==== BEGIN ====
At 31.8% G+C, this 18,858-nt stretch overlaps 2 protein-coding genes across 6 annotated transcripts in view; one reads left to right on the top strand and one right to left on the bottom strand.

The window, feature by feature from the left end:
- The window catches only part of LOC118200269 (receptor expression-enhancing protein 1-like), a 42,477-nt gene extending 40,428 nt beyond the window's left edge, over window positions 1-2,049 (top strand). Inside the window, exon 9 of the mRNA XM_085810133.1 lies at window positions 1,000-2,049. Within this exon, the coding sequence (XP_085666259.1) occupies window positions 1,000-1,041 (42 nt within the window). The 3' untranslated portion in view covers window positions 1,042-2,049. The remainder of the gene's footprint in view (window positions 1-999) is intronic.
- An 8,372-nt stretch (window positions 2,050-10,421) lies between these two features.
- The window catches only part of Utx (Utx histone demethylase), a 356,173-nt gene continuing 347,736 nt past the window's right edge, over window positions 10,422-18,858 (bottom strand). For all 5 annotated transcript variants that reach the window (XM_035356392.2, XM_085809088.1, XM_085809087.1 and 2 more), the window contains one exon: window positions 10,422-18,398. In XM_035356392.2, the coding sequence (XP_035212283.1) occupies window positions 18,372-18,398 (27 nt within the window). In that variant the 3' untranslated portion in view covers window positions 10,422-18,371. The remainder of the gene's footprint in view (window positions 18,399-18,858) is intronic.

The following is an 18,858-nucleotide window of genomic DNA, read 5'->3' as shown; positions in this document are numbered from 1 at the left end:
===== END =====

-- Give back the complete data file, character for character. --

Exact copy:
At 31.8% G+C, this 18,858-nt stretch overlaps 2 protein-coding genes across 6 annotated transcripts in view; one reads left to right on the top strand and one right to left on the bottom strand.

The window, feature by feature from the left end:
- The window catches only part of LOC118200269 (receptor expression-enhancing protein 1-like), a 42,477-nt gene extending 40,428 nt beyond the window's left edge, over window positions 1-2,049 (top strand). Inside the window, exon 9 of the mRNA XM_085810133.1 lies at window positions 1,000-2,049. Within this exon, the coding sequence (XP_085666259.1) occupies window positions 1,000-1,041 (42 nt within the window). The 3' untranslated portion in view covers window positions 1,042-2,049. The remainder of the gene's footprint in view (window positions 1-999) is intronic.
- An 8,372-nt stretch (window positions 2,050-10,421) lies between these two features.
- The window catches only part of Utx (Utx histone demethylase), a 356,173-nt gene continuing 347,736 nt past the window's right edge, over window positions 10,422-18,858 (bottom strand). For all 5 annotated transcript variants that reach the window (XM_035356392.2, XM_085809088.1, XM_085809087.1 and 2 more), the window contains one exon: window positions 10,422-18,398. In XM_035356392.2, the coding sequence (XP_035212283.1) occupies window positions 18,372-18,398 (27 nt within the window). In that variant the 3' untranslated portion in view covers window positions 10,422-18,371. The remainder of the gene's footprint in view (window positions 18,399-18,858) is intronic.

The following is an 18,858-nucleotide window of genomic DNA, read 5'->3' as shown; positions in this document are numbered from 1 at the left end: